The Gordian Knot that Donald Trump has tied around the Republican Party tightened considerably when the presidential frontrunner issued his call for a ban on Muslims entering the United States.
If there was any doubt, that bind became clear within the span of about 10 minutes during a press conference Speaker Paul Ryan held on Tuesday morning with the House Republican leadership in the Capitol. As the GOP’s top elected official in Washington, Ryan has pledged to stay publicly neutral in the party’s primary race. He ended his introductory remarks, however, with a strong denunciation of Trump’s proposal—delivered entirely without uttering the candidate’s name.
“Normally, I do not comment on what’s going on in the presidential election,” Ryan began. “I will take an exception today.”
This is not conservatism. What was proposed yesterday is not what this party stands for, and more importantly, it’s not what this country stands for. Not only are there many Muslims serving in our armed forces, dying for this country, there are Muslims serving right here in the House, working everyday to uphold and to defend the Constitution.
Some of our best and biggest allies in this struggle and fight against radical Islamic terror are Muslims—the vast, vast, vast majority of whom are peaceful, who believe in pluralism, freedom, democracy, individual rights. I told our members this morning to always strive to live up to our highest ideals, those principles in the Constitution on which we swear every two years that we will defend.
Ryan also reminded reporters that when the House voted last month to suspend the Syrian refugee program, he made clear that there should be a security test—not “a religious test”—on people entering the U.S. Freedom of religion, he said, was a “founding constitutional principles.” His aides let it be known that Ryan had told Republican lawmakers in private that Trump’s proposal violated two different amendments in the Bill of Rights: the First and the Fourteenth.
Yet when it came time for questions, Ryan retreated to boilerplate. A reporter asked the obvious: Would Ryan support Trump if he became the Republican nominee for president?
“I’m going to support whoever the Republican nominee is,” the speaker replied, “and I’m going to stand up for what I believe in as I do that.”
In other words, Ryan may believe that Donald Trump is proposing a policy that would violate the Constitution and his oath of office, and would amount to an impeachable offense if he put it into effect, but he’d still support him over (presumably) Hillary Clinton if it came to it. As political logic goes, that’s pretty close to an untenable position, and it’s one that Trump is increasingly forcing both the party establishment and his rivals for the nomination to confront. If he’s so bad, how could you in good conscience support him?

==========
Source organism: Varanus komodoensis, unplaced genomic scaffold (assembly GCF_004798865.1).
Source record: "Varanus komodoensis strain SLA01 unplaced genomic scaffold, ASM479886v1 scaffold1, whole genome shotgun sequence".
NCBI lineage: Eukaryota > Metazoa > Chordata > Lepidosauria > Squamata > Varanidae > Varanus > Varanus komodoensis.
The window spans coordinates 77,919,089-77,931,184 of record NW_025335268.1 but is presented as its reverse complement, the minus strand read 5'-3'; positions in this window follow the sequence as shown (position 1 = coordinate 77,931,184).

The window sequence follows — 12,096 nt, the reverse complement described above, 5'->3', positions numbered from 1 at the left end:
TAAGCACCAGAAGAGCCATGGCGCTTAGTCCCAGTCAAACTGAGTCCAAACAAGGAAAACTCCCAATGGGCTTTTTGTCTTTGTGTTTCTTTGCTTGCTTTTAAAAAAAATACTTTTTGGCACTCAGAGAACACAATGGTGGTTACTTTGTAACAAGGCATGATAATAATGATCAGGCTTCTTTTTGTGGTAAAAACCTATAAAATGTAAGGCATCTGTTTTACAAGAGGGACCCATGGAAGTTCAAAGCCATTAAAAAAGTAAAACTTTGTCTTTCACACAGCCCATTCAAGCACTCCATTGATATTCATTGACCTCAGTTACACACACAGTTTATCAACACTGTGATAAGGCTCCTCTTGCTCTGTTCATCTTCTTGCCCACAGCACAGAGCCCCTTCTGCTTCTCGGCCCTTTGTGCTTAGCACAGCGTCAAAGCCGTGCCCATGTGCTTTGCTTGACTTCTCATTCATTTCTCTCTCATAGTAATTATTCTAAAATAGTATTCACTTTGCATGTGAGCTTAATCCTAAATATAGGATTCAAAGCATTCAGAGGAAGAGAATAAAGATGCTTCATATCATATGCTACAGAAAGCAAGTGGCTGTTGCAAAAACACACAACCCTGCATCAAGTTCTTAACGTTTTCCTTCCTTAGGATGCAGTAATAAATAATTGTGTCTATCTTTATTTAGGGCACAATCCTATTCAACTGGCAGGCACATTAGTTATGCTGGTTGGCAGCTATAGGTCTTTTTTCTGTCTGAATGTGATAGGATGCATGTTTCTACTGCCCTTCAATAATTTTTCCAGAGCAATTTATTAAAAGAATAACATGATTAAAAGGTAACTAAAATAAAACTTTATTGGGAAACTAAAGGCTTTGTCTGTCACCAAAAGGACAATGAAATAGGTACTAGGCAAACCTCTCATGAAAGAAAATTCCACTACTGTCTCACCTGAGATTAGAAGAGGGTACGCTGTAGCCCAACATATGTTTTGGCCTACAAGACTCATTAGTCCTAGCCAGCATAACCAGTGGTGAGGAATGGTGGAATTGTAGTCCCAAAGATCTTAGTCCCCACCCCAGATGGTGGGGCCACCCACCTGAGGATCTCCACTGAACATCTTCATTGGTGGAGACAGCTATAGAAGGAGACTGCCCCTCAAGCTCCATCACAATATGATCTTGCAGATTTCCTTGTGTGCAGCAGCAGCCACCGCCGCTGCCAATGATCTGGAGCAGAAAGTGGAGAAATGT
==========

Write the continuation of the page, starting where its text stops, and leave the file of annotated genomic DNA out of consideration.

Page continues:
My colleague Peter Beinart noted even before Trump’s outlandish call to ban Muslim entry to the U.S. that Republican candidates like Jeb Bush and John Kasich had struggled to answer the same question. Kasich, in particular, has criticized Trump with as much passion as anyone; his supporters have compared him to Hitler, and in response to his proposal yesterday, Kasich said he was “entirely unsuited” to be president. Bush tweeted that Trump was “unhinged.” If he is so bad—unhinged and dangerous—how could you in good conscience support him? The candidates have mostly dodged the question by predicting that Trump won’t win, but the longer he stays atop the polls, the weaker that answer will become. It will likely be a key part of next week’s GOP debate.
Trump’s trump card, of course, is the possibility that he’ll run as a third-party candidate if the GOP treats him unfairly. And in that sense, he’s holding the party hostage. For now, he seems to control a bloc of voters the Republicans need to defeat Clinton, and an independent run could mean a nightmarish repeat of the election of the first President Clinton in 1992, in which another billionaire—Ross Perot—siphoned support and helped Bill win the presidency despite capturing just 43 percent of the popular vote.
For now, Ryan and his colleagues are still trying to counter Trump without pushing him away entirely. But as he dabbles in ever-darker areas of American politics, the tightrope they’re trying to walk may disappear entirely.
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